Doing a quick lap of your home before sunset can help you cut heating costs.
You’ll keep more heat in your home if you pull your curtains closed before it gets dark (up to 15% reduction in heat loss). If you’re heading off to work and expect to be home after dark, simply pulling your curtains closed before you leave will help keep residual heat longer. Make sure your curtains don’t cover your radiators – this will just mean the heat escapes through the window rather than warming your room.
6. Don’t touch that dial (OK, maybe just a little tweak)
Tweaking your thermostat – using it as an on/off switch or boost for example – can mean more gas is wasted. Most people like their home warmed to a certain temperature – if you’ve got a thermostat or smart thermometer, this is the setting most people reach for when adjusting their heating.
Somewhere between 18-21°C is ideal, and lower temps can save you gas. It’s better to set your temperature now – because when it’s really cold you’ll be tempted to crank it up more. It’s handy to know that setting a higher temperature won’t warm your house more quickly.
And don’t use it like an on-off switch. Many of us do – but you’ll be more comfy, more efficiently, if you set it and leave it on for while you need it.
Good to know: If anyone in your home is 65 or over, or has a health condition like heart or lung disease, you should warm your home to at least 18°C.
7. Consider which parts of your home need to be warm
This isn’t about having a cold home, but if you’re snuggling down in front of a film, or for the night, and won’t be moving, there’s no point having other rooms heated to 21°C. And if you’re going to be in one spot for a long time, you might go further. We hear from a lot of people who snuggle up in a onesie or a blanket, and knock their thermostat down a couple of degrees. It’s not for everyone, but it could really cut your energy consumption.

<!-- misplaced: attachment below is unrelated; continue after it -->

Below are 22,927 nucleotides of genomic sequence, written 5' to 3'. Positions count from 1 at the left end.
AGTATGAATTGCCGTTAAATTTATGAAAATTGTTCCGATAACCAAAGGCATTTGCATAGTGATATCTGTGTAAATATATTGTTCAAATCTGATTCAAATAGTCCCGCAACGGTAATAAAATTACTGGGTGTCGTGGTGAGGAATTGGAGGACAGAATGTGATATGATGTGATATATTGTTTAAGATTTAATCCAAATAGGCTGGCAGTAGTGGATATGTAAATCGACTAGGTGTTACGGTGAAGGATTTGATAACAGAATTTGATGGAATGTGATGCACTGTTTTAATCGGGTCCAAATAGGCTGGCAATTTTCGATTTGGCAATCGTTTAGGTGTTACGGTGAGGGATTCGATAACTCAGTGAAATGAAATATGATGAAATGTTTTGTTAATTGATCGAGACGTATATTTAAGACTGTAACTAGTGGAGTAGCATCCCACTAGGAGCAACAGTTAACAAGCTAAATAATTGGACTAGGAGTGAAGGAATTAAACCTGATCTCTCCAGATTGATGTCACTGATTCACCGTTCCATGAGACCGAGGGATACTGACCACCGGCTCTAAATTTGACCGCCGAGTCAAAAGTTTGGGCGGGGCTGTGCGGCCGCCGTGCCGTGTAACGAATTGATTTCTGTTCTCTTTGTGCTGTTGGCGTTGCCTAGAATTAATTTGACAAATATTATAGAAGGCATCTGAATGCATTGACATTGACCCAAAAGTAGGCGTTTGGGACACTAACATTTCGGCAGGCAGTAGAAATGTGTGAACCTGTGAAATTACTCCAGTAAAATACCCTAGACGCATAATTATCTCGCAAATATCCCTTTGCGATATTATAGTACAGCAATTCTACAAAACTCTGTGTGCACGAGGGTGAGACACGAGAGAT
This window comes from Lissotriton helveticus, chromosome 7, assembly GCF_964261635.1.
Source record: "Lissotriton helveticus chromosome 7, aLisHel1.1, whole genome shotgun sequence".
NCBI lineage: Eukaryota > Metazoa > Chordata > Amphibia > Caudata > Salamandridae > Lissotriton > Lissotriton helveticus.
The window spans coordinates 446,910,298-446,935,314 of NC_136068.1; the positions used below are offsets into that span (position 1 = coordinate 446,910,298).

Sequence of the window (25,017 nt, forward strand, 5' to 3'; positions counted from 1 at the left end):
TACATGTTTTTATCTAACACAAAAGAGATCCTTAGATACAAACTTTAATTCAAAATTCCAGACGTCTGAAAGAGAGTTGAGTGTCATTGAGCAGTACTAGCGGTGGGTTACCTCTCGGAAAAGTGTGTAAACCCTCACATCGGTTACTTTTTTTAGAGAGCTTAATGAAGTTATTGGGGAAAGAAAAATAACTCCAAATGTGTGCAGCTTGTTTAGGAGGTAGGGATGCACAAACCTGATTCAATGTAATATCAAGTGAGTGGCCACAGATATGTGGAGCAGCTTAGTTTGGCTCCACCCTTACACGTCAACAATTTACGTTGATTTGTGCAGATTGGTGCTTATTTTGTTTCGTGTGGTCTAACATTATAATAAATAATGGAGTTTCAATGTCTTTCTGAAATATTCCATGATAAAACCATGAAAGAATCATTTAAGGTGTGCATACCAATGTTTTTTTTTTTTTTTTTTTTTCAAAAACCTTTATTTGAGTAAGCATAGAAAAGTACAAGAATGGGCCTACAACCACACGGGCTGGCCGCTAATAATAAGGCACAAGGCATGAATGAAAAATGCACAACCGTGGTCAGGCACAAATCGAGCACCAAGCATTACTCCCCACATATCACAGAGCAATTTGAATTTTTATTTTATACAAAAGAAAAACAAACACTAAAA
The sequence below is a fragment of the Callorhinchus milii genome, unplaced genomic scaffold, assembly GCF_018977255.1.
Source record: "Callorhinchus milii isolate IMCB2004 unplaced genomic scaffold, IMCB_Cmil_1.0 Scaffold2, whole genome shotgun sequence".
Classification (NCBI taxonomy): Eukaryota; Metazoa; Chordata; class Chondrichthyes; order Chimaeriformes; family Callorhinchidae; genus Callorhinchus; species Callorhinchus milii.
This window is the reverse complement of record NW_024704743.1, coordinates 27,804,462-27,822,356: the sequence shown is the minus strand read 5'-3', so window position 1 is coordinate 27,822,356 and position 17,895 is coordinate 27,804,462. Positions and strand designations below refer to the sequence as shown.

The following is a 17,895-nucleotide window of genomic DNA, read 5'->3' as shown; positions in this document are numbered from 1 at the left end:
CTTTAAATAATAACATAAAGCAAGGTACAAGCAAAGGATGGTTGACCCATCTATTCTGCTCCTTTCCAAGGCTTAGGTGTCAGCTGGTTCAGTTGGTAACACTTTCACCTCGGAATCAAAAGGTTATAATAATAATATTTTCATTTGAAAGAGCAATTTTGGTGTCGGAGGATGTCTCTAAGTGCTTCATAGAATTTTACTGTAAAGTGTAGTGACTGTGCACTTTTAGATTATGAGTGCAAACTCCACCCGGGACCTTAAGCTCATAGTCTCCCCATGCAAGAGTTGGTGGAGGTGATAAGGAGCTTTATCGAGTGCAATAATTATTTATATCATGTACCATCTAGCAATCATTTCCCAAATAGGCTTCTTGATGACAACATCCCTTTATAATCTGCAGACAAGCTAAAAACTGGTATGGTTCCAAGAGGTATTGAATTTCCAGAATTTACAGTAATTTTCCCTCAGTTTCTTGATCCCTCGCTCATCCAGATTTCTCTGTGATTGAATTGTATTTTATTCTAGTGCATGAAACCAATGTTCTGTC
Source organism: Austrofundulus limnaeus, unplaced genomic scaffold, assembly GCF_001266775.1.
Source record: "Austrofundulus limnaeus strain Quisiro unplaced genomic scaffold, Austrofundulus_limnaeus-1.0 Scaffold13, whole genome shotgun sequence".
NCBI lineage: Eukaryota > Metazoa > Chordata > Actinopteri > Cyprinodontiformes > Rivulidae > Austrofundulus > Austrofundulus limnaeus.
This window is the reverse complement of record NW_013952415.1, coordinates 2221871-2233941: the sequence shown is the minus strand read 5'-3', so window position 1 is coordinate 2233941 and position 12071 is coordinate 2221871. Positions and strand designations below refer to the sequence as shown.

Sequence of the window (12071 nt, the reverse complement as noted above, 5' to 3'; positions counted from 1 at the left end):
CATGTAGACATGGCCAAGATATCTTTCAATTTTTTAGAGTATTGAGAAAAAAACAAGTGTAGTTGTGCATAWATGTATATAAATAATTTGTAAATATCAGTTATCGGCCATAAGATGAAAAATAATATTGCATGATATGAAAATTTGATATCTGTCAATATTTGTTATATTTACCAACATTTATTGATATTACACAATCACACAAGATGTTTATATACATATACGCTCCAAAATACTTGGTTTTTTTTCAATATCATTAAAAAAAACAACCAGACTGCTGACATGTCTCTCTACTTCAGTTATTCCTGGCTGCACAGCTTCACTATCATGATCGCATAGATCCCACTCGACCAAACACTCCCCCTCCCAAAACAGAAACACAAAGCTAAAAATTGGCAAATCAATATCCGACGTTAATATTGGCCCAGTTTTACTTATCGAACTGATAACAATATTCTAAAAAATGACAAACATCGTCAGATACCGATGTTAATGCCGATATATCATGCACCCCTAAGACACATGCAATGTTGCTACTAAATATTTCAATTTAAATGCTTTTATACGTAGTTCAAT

If there are rooms in your home that aren’t used much, you may want to turn off any radiators in them to make sure you don’t waste gas heating them. You may want to consider thermostatic valves for radiators in rooms other than the one with your main thermostat. They will automatically manage the amount of hot water used based on the temperature in the room, so can help keep a consistent temperature right through your home while cutting down any overheating.
8. Keep your radiators happy
There are some quick ways to help your radiator do its job better. From moving furniture a couple of inches away to using foil to avoid escaped heat, keeping your radiator in tip top condition can vastly improve its efficiency, keeping you warmer for less. Find more tips on how to keep your radiator happy on the page opposite.
9. Stay warmer longer with a little insulation
Could your home benefit from a little extra insulation this winter? If you find your home cools down quickly once the heating is off, you may need some more insulation. Common areas for heat loss are loft hatches and drafty floors, and you can also give your water tank and hot water pipes an extra layer to keep their heat in.
10. Heating water for cooking?
If you’ve got a gas hob, heat your water with electricity. If you need to heat water for cooking or cleaning, it’s quicker and uses less gas to get it boiling with a kettle or microwave first – you can always transfer it to the hob once it’s boiling.
For more tips and energy saving advice, head over to octopus.energy/